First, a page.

Judy Pettet, High School Faculty

By Judy Pettet, High School Faculty


by Seamus Heaney

And some time make the time to drive out west

Into County Clare, along the Flaggy Shore,

In September or October, when the wind

And the light are working off each other

So that the ocean on one side is wild

With foam and glitter, and inland among stones

The surface of a slate-grey lake is lit

By the earthed lightening of a flock of swans,

Their feathers roughened and ruffling, white on white,

Their fully grown headstrong-looking heads

Tucked or cresting or busy underwater.

Useless to think you’ll park and capture it

More thoroughly. You are neither here nor there,

A hurry through which known and strange things pass

As big soft buffetings come at the car sideways

And catch the heart off guard

And blow it open.

In the early days of our shutdown, when we were isolating and so conscientiously disinfecting our homes and everything we touched, I suffered from intense claustrophobia— an anxiety from not being in open space.  So, like most everyone, I went for long walks.  My neighborhood is hilly, and I trudged up and down the streets for miles every day after I finished with classes.  But I still felt a kind of psychic claustrophobia and the urge to be free. 

I frequently walk along Lake Washington, and in the sunny but still chilly days of spring the water became the focus of my passion.  I yearned to be in the water and away— away from land, away from gravity, away from the lifeless rectangle of my computer screen and the oppression of worry and fear and boredom. And so I bought a wetsuit.

With a like-minded friend, I took my first plunge in early April.  The water that was so icy cold it hurt our hands and gave us headaches, but we persevered and after a few weeks we were able to swim happily for 30 minutes or so.  And what a joy!  Yes, it was still cold, but oh boy did it feel great to leave the shore and go out into a world without boundaries, to float and roll and move with ease and forget about gravity for a little while.  We swam through the spring and summer, and this fall I’ve been going to the lake in the early morning to swim and watch the sun rise before my workday begins. I love it entirely. Though I always feel a moment of reluctance, I love the quick shock of the first plunge; I love that with each stroke, again and again, I look down into eerie darkness and then up into the bright blue expanse of the sky.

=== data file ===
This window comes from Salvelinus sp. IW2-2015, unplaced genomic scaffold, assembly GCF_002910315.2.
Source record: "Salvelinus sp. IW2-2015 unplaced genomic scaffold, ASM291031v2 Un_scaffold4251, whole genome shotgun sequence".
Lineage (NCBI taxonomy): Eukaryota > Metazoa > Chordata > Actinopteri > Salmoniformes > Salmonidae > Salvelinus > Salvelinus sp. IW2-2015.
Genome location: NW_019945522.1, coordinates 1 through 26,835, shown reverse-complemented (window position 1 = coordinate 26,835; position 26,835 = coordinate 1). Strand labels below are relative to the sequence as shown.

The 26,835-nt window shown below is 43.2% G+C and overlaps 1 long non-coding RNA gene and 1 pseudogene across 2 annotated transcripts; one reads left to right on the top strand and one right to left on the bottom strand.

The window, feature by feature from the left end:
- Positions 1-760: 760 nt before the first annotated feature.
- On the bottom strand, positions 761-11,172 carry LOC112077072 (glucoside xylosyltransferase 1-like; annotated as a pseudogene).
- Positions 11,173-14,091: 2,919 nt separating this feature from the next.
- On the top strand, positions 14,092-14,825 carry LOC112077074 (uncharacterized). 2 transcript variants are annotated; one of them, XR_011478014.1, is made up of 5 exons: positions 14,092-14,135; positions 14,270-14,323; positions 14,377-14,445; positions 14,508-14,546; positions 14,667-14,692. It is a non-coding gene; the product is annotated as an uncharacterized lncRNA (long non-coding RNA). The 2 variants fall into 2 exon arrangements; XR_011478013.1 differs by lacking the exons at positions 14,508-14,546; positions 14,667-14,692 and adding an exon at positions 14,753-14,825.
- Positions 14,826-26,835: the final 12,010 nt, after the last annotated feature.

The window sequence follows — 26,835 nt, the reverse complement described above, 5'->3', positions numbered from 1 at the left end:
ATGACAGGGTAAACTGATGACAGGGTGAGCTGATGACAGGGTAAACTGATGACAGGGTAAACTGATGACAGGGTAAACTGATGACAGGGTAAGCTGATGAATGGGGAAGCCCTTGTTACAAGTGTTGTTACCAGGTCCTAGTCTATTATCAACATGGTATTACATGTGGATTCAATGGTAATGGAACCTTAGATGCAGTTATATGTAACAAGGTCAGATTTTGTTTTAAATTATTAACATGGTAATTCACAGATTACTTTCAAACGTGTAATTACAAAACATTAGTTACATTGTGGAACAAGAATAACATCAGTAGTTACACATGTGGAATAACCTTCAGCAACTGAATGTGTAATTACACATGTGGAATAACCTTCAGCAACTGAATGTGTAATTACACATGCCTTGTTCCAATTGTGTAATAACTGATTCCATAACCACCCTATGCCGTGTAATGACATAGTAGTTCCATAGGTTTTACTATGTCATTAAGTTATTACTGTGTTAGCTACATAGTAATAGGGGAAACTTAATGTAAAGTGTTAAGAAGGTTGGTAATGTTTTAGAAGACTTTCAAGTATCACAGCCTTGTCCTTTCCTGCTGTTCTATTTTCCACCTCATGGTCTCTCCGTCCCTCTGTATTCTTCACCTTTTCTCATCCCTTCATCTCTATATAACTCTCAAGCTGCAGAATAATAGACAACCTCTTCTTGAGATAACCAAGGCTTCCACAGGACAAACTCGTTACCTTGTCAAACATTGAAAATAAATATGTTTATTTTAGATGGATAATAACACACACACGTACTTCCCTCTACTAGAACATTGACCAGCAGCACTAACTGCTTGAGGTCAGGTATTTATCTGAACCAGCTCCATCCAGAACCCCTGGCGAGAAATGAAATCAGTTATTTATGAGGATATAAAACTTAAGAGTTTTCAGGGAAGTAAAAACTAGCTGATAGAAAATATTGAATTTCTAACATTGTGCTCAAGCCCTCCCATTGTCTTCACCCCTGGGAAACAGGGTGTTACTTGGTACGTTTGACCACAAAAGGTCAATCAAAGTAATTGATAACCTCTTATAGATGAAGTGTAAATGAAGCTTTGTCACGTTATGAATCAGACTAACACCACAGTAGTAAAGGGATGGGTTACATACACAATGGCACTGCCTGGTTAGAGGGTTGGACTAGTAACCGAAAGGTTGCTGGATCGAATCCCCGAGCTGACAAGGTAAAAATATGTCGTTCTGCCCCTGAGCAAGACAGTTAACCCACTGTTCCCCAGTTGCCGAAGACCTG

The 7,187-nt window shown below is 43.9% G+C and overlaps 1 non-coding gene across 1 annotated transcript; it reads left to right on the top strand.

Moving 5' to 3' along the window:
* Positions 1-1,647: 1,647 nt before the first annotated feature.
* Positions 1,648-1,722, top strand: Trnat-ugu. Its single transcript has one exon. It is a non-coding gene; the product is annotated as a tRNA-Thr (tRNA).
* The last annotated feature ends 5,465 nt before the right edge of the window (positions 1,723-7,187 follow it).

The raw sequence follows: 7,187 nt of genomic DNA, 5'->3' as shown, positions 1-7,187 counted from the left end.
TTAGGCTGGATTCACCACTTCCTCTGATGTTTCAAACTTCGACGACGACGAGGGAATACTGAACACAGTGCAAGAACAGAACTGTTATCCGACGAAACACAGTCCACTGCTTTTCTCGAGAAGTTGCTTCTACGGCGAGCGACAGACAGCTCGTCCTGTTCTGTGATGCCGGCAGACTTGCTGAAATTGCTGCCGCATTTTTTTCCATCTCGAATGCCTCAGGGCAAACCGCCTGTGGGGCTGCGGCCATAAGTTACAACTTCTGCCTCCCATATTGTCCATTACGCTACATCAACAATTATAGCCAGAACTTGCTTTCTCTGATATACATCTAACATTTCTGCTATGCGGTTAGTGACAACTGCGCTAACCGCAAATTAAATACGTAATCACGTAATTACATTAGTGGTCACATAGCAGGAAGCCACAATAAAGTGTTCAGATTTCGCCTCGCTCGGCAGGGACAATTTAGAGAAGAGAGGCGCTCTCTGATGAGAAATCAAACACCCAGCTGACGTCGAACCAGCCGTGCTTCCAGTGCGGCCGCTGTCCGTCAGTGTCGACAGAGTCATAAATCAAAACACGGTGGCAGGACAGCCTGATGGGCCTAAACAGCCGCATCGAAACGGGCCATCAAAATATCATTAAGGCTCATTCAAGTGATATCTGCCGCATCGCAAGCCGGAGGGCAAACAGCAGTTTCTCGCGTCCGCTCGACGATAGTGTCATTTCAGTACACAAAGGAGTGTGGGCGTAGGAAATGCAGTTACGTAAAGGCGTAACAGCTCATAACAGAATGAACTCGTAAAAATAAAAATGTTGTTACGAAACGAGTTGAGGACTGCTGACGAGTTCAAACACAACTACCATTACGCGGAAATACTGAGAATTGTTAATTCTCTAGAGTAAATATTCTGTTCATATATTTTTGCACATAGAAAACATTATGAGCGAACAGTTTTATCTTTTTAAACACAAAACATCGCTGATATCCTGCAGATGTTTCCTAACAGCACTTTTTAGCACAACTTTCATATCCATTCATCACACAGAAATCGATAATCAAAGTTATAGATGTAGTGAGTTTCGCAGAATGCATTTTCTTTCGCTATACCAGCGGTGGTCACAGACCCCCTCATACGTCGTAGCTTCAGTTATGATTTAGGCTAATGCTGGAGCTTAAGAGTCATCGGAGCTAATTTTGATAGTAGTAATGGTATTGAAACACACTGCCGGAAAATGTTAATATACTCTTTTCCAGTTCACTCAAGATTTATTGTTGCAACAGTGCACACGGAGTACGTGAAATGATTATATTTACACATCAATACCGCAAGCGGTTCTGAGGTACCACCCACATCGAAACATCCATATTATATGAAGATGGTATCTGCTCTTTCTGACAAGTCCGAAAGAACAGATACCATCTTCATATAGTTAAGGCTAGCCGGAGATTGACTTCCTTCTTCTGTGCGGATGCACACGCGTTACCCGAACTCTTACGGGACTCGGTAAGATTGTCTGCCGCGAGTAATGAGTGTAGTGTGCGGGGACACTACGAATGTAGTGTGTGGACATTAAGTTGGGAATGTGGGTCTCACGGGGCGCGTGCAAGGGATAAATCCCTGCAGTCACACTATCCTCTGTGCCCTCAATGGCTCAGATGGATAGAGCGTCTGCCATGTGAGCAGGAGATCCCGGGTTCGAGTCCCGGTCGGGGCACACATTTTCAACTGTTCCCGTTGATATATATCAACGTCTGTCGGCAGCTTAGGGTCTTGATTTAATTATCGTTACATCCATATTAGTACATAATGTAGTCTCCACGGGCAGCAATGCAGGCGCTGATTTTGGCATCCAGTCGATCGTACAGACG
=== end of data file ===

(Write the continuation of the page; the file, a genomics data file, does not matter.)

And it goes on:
Open water is wild, and when I swim away from shore I experience what I believe Heaney means when he writes “You are neither here nor there,” and describes feeling “known and strange things pass.” That is a blessing I hope everyone finds from time to time, in whatever place or action allows them to be open to the experience: to feel both lost and at home, and to have the heart caught off guard.